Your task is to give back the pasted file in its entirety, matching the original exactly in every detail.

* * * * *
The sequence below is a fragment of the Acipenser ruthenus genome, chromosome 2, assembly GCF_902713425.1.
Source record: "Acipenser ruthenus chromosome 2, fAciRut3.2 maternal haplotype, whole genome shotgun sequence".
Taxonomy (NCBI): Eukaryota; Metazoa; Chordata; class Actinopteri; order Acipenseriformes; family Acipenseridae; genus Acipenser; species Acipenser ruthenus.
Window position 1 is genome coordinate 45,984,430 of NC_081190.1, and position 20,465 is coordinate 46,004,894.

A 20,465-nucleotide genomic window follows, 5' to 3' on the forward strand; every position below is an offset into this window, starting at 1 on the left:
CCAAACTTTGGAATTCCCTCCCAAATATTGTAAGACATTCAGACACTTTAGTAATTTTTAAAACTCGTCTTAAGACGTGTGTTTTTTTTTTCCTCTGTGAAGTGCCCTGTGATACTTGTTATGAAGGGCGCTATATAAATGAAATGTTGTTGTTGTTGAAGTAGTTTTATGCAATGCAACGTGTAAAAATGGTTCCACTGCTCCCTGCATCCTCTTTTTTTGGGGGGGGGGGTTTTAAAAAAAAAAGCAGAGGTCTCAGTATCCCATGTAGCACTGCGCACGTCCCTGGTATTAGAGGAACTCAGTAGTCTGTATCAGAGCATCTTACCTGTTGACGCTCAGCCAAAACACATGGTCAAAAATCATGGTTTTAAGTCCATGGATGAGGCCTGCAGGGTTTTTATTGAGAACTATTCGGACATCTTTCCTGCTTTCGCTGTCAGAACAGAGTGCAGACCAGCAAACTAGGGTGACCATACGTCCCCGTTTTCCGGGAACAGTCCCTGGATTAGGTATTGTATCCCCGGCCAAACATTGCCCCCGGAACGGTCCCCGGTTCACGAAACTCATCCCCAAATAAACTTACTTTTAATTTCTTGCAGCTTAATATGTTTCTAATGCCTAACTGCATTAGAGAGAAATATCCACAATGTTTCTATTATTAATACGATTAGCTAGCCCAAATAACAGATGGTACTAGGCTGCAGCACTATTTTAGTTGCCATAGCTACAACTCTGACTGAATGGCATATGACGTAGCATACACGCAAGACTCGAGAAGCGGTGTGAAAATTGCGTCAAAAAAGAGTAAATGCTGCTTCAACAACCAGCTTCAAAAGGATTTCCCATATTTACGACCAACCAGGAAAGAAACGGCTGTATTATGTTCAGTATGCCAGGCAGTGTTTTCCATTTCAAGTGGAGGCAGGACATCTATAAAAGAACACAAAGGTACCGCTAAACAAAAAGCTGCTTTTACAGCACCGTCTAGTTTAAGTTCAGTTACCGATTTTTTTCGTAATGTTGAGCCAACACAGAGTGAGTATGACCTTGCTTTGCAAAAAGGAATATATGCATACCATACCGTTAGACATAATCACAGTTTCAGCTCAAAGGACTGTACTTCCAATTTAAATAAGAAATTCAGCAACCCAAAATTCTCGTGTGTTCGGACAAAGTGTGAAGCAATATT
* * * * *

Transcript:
The sequence below is a fragment of the Acipenser ruthenus genome, chromosome 2, assembly GCF_902713425.1.
Source record: "Acipenser ruthenus chromosome 2, fAciRut3.2 maternal haplotype, whole genome shotgun sequence".
Taxonomy (NCBI): Eukaryota; Metazoa; Chordata; class Actinopteri; order Acipenseriformes; family Acipenseridae; genus Acipenser; species Acipenser ruthenus.
Window position 1 is genome coordinate 45,984,430 of NC_081190.1, and position 20,465 is coordinate 46,004,894.

A 20,465-nucleotide genomic window follows, 5' to 3' on the forward strand; every position below is an offset into this window, starting at 1 on the left:
CCAAACTTTGGAATTCCCTCCCAAATATTGTAAGACATTCAGACACTTTAGTAATTTTTAAAACTCGTCTTAAGACGTGTGTTTTTTTTTTCCTCTGTGAAGTGCCCTGTGATACTTGTTATGAAGGGCGCTATATAAATGAAATGTTGTTGTTGTTGAAGTAGTTTTATGCAATGCAACGTGTAAAAATGGTTCCACTGCTCCCTGCATCCTCTTTTTTTGGGGGGGGGGGTTTTAAAAAAAAAAGCAGAGGTCTCAGTATCCCATGTAGCACTGCGCACGTCCCTGGTATTAGAGGAACTCAGTAGTCTGTATCAGAGCATCTTACCTGTTGACGCTCAGCCAAAACACATGGTCAAAAATCATGGTTTTAAGTCCATGGATGAGGCCTGCAGGGTTTTTATTGAGAACTATTCGGACATCTTTCCTGCTTTCGCTGTCAGAACAGAGTGCAGACCAGCAAACTAGGGTGACCATACGTCCCCGTTTTCCGGGAACAGTCCCTGGATTAGGTATTGTATCCCCGGCCAAACATTGCCCCCGGAACGGTCCCCGGTTCACGAAACTCATCCCCAAATAAACTTACTTTTAATTTCTTGCAGCTTAATATGTTTCTAATGCCTAACTGCATTAGAGAGAAATATCCACAATGTTTCTATTATTAATACGATTAGCTAGCCCAAATAACAGATGGTACTAGGCTGCAGCACTATTTTAGTTGCCATAGCTACAACTCTGACTGAATGGCATATGACGTAGCATACACGCAAGACTCGAGAAGCGGTGTGAAAATTGCGTCAAAAAAGAGTAAATGCTGCTTCAACAACCAGCTTCAAAAGGATTTCCCATATTTACGACCAACCAGGAAAGAAACGGCTGTATTATGTTCAGTATGCCAGGCAGTGTTTTCCATTTCAAGTGGAGGCAGGACATCTATAAAAGAACACAAAGGTACCGCTAAACAAAAAGCTGCTTTTACAGCACCGTCTAGTTTAAGTTCAGTTACCGATTTTTTTCGTAATGTTGAGCCAACACAGAGTGAGTATGACCTTGCTTTGCAAAAAGGAATATATGCATACCATACCGTTAGACATAATCACAGTTTCAGCTCAAAGGACTGTACTTCCAATTTAAATAAGAAATTCAGCAACCCAAAATTCTCGTGTGTTCGGACAAAGTGTGAAGCAATATT